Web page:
How is Cup4Cup made?
Lena Kwak co-founded Cup4Cup gluten-free flour while working as a culinary researcher at Thomas Keller’s renowned French Laundry so that diners there might rekindle their affection for the dishes of their youth. The feedback has been incredibly positive—one client sobbed happily into her brioche! and Kwak has since released a pizza mix that is also gluten-free.
Here, we quiz Kwak on the production of Cup4Cup as well as some of her preferred applications for the flour. Read on for her comments and watch her video below to discover more. Then, tune in tomorrow for a gluten-free pizza making instruction!
Food has always had a significant impact on my life. As a child, social interactions with friends and family were always centered around a meal. I inherited my love of cooking from my mother, who always put her heart and soul into every meal she made for the family. Even now, when I cook for you, it’s out of concern for you and a desire to express my love or appreciation for you.
I couldn’t make up my mind on which college to attend when the time arrived. I wasn’t sure what I wanted to do, but my family pushed me to pursue a career in medicine. I therefore made the choice to take some time to research culinary schools before making any final decisions. Give yourself a year to consider what you want to accomplish, I told myself. And since learning to cook would be a skill I might use for the rest of my life, I might as well do it now. I first saw how wide and varied the food industry might be, with so many various opportunities—not only in restaurants—while I was attending culinary school. I chose to specialize in nutritional science after receiving my associate’s degree in culinary arts, where I also attended coursework in research development.
I initially traveled to the French Laundry for a school internship. I had to use my understanding of nutritional science to somehow change the restaurant for my research. (Now that I think about it, I remember being so perplexed since here I was among chefs who take joy in creating delicious food without constraints based on calorie count or fear of words like butter.) There seemed to be a greater demand for options when I spoke with the head chefs at the time regarding those who were dining with certain dietary requirements. such as vegan, diabetic, or celiac. I created gluten-free versions of a couple traditional canaps from French Laundry for my internship project. I made the decision to sit down and put out a proposal for a new position after realizing there was a chance at the restaurant for tasks like this “Chef for Research & Development.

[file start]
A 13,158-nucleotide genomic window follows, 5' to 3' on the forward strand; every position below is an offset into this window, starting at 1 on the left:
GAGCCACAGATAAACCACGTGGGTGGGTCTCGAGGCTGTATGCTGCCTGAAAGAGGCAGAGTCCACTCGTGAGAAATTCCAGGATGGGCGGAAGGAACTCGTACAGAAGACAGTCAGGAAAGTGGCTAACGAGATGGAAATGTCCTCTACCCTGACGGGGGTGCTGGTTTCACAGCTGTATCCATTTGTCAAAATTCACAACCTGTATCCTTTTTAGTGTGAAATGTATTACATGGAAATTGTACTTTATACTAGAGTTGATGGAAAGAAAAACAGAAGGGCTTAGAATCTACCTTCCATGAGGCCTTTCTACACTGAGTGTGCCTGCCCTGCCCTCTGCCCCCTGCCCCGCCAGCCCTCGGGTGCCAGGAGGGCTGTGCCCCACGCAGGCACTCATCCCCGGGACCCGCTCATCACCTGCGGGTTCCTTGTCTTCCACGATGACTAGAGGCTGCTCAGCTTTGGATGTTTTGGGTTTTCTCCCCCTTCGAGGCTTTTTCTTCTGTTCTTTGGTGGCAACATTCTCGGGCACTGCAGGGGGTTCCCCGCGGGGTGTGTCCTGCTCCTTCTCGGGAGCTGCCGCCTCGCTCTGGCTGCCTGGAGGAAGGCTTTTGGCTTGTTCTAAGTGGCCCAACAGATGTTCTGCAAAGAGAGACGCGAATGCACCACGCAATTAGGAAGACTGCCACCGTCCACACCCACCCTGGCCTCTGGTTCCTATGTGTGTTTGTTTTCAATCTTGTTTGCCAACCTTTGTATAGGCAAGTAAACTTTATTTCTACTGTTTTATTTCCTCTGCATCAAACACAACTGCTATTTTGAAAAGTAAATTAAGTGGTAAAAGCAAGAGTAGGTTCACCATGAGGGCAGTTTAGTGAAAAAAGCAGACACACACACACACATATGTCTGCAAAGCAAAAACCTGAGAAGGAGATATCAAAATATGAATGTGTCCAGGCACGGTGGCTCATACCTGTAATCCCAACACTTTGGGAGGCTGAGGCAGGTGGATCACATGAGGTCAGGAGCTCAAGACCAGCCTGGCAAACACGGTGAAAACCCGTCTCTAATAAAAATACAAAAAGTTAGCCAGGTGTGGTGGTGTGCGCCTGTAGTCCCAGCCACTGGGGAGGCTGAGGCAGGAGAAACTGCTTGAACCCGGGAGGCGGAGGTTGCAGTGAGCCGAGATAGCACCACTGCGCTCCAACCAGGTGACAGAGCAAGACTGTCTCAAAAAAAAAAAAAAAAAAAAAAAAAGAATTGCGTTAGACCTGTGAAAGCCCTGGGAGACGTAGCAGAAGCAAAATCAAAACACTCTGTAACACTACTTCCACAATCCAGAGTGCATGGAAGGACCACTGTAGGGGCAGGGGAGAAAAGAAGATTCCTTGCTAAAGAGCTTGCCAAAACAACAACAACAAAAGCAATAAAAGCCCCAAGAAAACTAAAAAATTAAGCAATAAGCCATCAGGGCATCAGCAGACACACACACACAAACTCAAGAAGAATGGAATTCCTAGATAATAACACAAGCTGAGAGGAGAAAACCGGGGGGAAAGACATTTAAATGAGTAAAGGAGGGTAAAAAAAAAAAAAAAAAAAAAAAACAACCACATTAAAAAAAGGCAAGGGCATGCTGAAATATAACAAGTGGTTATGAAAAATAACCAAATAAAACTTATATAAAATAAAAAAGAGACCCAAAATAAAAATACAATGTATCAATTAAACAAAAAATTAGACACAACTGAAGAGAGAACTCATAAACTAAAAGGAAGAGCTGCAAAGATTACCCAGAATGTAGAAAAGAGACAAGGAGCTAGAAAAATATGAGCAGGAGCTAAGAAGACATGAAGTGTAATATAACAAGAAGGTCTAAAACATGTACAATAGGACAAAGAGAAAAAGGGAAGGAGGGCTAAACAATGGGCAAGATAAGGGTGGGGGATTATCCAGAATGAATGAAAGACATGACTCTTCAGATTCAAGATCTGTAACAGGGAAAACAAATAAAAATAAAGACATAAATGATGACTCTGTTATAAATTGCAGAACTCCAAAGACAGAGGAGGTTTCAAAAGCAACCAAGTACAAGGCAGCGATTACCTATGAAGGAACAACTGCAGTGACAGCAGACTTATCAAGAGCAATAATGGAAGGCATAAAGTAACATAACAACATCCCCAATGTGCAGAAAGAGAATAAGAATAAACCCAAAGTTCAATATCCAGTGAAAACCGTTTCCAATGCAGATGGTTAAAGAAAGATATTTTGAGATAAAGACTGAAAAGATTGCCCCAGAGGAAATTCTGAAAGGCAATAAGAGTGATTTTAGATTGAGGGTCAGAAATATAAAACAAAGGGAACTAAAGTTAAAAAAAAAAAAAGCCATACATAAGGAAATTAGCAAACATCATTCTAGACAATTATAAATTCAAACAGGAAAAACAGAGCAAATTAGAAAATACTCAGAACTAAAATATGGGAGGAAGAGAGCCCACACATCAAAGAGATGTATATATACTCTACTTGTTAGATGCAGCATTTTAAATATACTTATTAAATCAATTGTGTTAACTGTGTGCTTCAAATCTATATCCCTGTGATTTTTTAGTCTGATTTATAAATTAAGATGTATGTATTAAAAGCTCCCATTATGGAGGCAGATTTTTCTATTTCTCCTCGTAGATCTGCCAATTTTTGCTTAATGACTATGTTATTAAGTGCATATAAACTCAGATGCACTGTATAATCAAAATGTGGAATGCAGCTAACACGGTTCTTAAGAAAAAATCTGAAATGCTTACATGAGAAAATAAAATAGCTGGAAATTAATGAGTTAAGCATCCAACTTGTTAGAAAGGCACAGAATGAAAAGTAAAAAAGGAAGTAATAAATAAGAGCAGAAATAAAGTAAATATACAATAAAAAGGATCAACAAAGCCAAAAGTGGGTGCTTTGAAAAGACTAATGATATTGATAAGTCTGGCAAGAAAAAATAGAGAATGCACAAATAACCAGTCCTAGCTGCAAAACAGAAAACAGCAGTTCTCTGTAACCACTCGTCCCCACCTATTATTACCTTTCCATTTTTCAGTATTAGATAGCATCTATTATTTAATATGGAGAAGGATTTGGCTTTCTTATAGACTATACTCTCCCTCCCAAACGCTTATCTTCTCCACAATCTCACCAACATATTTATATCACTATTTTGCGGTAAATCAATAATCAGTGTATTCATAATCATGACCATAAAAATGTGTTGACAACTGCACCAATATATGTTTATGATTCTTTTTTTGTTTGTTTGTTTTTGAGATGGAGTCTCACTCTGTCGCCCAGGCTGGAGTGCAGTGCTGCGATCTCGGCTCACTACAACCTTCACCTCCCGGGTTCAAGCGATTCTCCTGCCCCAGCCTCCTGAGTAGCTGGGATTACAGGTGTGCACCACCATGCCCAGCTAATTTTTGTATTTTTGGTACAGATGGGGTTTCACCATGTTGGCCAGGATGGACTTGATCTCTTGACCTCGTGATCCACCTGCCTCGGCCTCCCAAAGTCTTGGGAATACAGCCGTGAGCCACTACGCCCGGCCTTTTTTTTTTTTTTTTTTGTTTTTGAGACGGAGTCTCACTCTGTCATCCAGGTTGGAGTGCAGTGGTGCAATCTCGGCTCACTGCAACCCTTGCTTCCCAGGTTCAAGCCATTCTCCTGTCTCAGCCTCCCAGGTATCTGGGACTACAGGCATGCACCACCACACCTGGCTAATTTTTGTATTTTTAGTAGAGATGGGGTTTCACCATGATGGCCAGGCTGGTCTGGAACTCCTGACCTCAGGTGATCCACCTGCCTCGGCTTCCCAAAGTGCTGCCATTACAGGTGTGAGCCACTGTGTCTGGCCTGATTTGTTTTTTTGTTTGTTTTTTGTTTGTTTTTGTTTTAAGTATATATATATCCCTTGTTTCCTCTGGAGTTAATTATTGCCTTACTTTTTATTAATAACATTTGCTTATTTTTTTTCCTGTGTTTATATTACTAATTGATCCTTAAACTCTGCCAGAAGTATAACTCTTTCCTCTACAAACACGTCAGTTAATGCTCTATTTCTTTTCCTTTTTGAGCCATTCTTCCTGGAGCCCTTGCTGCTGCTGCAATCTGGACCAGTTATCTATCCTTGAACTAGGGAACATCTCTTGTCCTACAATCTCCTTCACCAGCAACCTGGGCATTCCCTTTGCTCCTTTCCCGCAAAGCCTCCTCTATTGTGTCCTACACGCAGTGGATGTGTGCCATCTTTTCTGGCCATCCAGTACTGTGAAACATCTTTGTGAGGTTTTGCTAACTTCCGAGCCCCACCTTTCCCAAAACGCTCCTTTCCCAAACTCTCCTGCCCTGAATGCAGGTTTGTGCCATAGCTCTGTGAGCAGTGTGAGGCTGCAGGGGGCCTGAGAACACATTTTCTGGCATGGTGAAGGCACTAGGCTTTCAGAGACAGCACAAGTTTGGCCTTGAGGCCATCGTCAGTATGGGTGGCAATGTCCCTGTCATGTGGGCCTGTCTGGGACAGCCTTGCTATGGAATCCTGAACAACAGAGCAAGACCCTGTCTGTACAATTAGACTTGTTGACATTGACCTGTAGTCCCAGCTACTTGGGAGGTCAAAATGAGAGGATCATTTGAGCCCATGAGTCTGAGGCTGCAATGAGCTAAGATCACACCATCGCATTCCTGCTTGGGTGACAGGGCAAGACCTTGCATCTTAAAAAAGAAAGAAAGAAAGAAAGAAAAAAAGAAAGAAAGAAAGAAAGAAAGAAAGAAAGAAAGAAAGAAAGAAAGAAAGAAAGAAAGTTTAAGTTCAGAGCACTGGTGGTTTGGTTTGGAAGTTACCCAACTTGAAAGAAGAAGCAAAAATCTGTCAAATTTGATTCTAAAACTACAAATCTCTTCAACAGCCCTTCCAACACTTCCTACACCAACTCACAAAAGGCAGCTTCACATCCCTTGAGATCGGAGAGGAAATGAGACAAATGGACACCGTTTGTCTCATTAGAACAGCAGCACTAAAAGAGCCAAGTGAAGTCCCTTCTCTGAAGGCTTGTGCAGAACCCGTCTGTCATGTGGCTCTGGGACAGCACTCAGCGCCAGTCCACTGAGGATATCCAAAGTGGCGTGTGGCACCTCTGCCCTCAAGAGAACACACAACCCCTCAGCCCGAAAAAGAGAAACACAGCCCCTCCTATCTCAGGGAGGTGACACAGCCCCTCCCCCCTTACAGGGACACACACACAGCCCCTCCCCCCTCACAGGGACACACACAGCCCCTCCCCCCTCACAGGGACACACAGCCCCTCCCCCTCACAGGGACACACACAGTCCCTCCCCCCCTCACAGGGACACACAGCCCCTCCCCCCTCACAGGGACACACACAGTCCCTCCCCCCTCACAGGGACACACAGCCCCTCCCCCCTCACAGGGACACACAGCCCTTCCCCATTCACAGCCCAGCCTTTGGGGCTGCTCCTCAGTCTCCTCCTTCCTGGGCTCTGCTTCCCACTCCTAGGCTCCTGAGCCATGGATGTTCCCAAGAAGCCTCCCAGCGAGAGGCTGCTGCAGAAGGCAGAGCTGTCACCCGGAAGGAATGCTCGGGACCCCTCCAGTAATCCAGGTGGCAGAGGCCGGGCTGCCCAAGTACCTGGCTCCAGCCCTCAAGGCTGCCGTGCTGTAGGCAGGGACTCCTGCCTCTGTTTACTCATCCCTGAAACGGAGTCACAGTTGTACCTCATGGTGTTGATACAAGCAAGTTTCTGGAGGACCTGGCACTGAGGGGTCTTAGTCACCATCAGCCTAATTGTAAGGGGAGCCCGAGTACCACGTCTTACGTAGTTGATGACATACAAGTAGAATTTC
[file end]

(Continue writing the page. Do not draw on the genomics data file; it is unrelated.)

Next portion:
The dining room staff had heard tales of customers who were overcome with happiness when they saw our gluten-free items on the menu. I didn’t fully understand what it meant to be unable to enjoy something as fundamental as wheat until I saw a guest cry with ecstasy after trying our gluten-free bread during lunch one day. Although wheat is rarely the main ingredient in a recipe, we sometimes forget that it frequently serves as the foundation or body of many recipes. I wanted to create something we could share with the world if experiencing something that brought back memories and a love of food affected someone to the point of tears. It felt like a reasonable first step to develop a flour blend that would enable people to cook their preferred recipes once more.